I live in Santa Barbara just 7 blocks from the ocean and love to go for walks on the beach. Sometimes I just stroll and zone out enjoying all the beauty, or perhaps chat with a friend and then there are those times when I have a mission: a major search for “beachy treasures”. I’m a big fan of driftwood and was the envy of every dog on the beach as I carried this 4′ long stick on the hour-long march back to my car. Bromeliads and wood go hand in hand (they’re epiphytic and most of them grow on trees in their natural environments) so here’s an easy way to get them to grow on and attach to driftwood, a branch, a log or any form of wood.
Here you see the driftwood, coco fiber rolled up, a Neoregelia & a Vriesea.
This piece of driftwood may look familiar to you because I used it a year or 2 ago to create a living piece of art with succulents and air plants. That piece was taken apart a while ago and so I thought it was time to use the branch again for another project. I’ve seen “bromeliad trees” at various shows and also online so this is a mini version of that. I only attached 1 bromeliad, my Neoregelia, but easily could have used more. A piece of driftwood as thin as this one would look spiffy with 5 or 6 smaller bromeliads (the 4″ pot size) growing in its nooks.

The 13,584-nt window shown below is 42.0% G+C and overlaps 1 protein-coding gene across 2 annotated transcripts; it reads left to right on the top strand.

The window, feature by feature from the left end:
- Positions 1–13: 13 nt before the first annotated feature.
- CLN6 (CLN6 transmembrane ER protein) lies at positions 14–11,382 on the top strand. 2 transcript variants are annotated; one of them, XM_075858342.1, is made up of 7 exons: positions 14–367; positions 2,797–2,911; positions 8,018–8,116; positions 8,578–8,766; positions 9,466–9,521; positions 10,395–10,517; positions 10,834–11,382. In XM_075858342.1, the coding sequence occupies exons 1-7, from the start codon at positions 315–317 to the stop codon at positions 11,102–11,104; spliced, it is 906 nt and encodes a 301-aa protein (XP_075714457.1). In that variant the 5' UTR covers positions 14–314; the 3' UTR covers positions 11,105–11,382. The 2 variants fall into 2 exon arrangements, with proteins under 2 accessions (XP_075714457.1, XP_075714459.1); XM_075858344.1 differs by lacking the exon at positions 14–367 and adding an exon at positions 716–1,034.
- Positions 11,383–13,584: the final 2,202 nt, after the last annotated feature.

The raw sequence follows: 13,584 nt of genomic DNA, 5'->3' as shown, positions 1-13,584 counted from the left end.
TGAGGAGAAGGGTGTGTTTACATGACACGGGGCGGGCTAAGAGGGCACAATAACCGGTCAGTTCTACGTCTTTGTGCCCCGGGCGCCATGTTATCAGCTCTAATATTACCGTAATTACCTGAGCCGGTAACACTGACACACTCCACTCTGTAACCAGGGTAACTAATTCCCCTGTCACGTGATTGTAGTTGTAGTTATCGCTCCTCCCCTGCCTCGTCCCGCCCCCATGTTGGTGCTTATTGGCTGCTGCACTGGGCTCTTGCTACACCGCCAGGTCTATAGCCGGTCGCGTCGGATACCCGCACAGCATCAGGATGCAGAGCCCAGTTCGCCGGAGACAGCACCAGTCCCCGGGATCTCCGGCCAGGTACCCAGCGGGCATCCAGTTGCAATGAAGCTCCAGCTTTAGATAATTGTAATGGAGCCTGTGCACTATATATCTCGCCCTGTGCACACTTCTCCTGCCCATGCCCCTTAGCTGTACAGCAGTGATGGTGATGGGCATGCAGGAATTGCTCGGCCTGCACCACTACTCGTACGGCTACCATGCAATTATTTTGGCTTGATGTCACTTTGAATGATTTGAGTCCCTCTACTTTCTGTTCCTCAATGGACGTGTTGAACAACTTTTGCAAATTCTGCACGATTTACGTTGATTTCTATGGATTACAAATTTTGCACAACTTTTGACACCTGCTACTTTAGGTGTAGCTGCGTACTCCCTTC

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The video, shot in my garage, shows you how to do it:
The ingredients you’ll need for this project are few:
*A piece of driftwood, a branch or a log.
*A bromeliad (or bromeliads) of choice.
*Coco fiber. I bought mine by the yard at our local Ace Hardware but you can buy it online here.
*A growing medium.
*Fishing line (or wire).
The steps I took:
1- Cut a rectangle shape out of the coco fiber (what I used is 1″ thick so the pocket is a bit bulky) & fold it into a pocket shape. I left the back side a little higher than the front.
2- Wire it shut on the sides at the top & bottom.
3- Place the bromeliad in the pocket & fill in around the roots with the mix. The mix I used is potting soil, succulent & cactus mix, a bit of orchid bark & worm castings. Bromeliads love coco coir (the shredded kind) so you could use some of that if you have it. That’s why the coco fiber is a great vessel for them to grow into. If the look of the coco fiber bothers you, than you can cover it with moss.
4- Attach the bromeliad to the driftwood with fishing line. I only tied it with 1 piece but you may need 2 or 3 to fully secure it depending on the size of the bromeliad & the branch.
Bromeliads are tough, oh so interesting and don’t need to be fussed over which makes them very popular houseplants. The piece that I made here can sit on a table or be hung on a wall. If your bromeliads have something to grow into, they’ll be good to go for a long time. Another piece of living art!
You may also enjoy:
- Bromeliads 101
- How I Water My Bromeliads Plants Indoors
- Vriesea Plant Care Tips
- Aechmea Plant Care Tips
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Nell, the founder of Joy Us garden, was born into a gardening family and grew up in Connecticut’s countryside. After living in Boston, New York, San Francisco, & Santa Barbara, she now calls the Arizona desert home. She studied horticulture & garden design, working in the field all her life. Nell is a gardener, designer, blogger, Youtube creator, & author. She’s been gardening for a very long time & wants to share what she’s learned with you.